Thursday, September 29, 2011

Boris Goodenough

I did a preliminary sketch that was all scratchy and some friends like the quality. I worked over the top a little and decided to leave it loose and that this was good enough.

(Caricature of Boris Karloff by Joel Brinkerhoff)

Monday, September 12, 2011

Unka Walt

This came out creepier than Walt ever was.

(digital caricature of Walt Disney by Joel Brinkerhoff)

Friday, September 09, 2011

Mellow Costello

Caricature of Elvis Costello

(digital painting started in Corel Painter and finished in Photoshop by Joel Brinkerhoff)

Wednesday, September 07, 2011

All You Need is Photoshop

Okay, I've played with Corel Painter and I'm having the same trouble blending as I do with ArtRage. It just seems to swirl the colors around in a very uncontrollable manner. I know many people doing great things with both programs so it must be me. I will need to pick their brains for the proper technique. For Now I will stick with Photoshop.
Digital painting of John Lennon by Joel Brinkerhoff (Click image to enlarge_

Tuesday, September 06, 2011

Time to look into Corel?

I did this caricature of Tom Waits in Photoshop which doesn't have the control I'm looking for in digital painting. I have ArtRage and have seen impressive work but I just can't use it for blending. I've known about Corel Painter for sometime but only now found I own a copy that came with my Wacom tablet! Time to start playing with Corel Painter.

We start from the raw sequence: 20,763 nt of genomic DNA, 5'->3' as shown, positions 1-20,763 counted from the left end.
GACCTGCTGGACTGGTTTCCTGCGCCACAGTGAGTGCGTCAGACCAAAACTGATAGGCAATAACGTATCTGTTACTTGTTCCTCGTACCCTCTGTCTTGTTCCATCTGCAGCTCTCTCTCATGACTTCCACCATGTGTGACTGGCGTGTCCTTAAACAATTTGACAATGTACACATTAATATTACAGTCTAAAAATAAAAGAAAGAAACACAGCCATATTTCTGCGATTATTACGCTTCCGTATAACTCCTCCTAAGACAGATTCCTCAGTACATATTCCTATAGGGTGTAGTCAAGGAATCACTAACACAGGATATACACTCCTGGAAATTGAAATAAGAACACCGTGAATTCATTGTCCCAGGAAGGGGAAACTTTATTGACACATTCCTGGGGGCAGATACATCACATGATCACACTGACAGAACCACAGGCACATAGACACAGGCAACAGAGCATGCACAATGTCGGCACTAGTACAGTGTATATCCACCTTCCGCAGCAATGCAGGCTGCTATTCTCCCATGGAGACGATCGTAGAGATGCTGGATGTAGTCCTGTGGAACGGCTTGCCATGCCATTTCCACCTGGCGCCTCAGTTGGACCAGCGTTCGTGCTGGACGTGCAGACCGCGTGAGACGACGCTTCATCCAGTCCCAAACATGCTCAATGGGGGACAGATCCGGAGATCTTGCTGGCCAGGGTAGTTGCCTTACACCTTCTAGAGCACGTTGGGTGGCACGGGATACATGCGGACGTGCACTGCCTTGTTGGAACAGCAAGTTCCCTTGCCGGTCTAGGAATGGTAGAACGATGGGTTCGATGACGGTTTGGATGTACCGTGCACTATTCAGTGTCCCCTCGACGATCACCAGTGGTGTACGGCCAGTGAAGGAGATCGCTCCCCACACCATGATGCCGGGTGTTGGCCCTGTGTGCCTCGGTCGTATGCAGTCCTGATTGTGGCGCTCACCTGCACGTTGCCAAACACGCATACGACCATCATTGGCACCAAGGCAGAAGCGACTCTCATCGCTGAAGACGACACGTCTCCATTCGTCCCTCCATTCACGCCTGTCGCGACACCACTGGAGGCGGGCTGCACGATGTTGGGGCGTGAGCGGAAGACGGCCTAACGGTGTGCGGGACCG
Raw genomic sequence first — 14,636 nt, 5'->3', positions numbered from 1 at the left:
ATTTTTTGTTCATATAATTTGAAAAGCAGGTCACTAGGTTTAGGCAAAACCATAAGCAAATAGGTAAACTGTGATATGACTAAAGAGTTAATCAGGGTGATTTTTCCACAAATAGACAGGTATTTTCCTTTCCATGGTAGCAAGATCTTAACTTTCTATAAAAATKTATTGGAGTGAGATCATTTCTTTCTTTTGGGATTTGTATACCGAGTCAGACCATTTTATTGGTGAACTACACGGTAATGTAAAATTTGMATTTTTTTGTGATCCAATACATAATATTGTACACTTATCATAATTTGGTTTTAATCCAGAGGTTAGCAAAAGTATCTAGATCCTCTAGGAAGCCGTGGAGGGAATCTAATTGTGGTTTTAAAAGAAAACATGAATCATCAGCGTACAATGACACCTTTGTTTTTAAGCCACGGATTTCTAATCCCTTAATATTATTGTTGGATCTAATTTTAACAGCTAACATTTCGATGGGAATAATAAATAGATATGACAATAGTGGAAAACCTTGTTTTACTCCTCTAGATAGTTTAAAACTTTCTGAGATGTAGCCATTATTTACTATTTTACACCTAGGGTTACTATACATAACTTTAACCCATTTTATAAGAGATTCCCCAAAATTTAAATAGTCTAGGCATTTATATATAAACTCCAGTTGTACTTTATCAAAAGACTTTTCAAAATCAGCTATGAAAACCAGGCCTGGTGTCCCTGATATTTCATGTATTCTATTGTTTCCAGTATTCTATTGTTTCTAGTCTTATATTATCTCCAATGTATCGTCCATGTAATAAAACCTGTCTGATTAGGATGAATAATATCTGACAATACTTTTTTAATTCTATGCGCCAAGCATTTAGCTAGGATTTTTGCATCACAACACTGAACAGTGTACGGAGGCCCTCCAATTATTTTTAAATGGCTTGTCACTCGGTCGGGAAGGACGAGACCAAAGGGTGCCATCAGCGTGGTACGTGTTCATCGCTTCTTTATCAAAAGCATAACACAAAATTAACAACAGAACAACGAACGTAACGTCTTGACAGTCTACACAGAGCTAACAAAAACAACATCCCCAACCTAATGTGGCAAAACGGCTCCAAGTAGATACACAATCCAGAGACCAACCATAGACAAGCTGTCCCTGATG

(click image to enlarge)

Sunday, September 04, 2011

Digital VS Old School

I've been exploring the paperless digital graphic art alternatives to old school methodology and am still on the fence about the whole phenomenon. The convenience and flexibility of digital graphics is something I greatly treasure and will probably always rely on for exploratory design work. The actual execution of finished art is something I'm wrestling with. I seem to spend more time digitally trying to mimic what is pretty easy with the old fashioned pen or brush.

The example illustrations shown here are how fluid and varied Jack Davis was able to get his lines simply using a brush. The other two color drawings are mine using a digital paint program and I am not at all satisfied with the line quality. I didn't care much because they were exploratory drawings but I could not let these go as finished art and would have spent a lot of time tweaking line thicknesses.

I work with incredibility talented illustrators and they seem to have adapted pretty well to the digital revolution. I do see them spending a great deal of time laying down and deleting a single stroke until there is something they like. Would it be more efficient working old school? We still need to get that image digitized to be usable today though, don't we?

Brush work by Jack Davis (click on image to enlarge)

Digital designs by Joel Brinkerhoff (click on image to enlarge)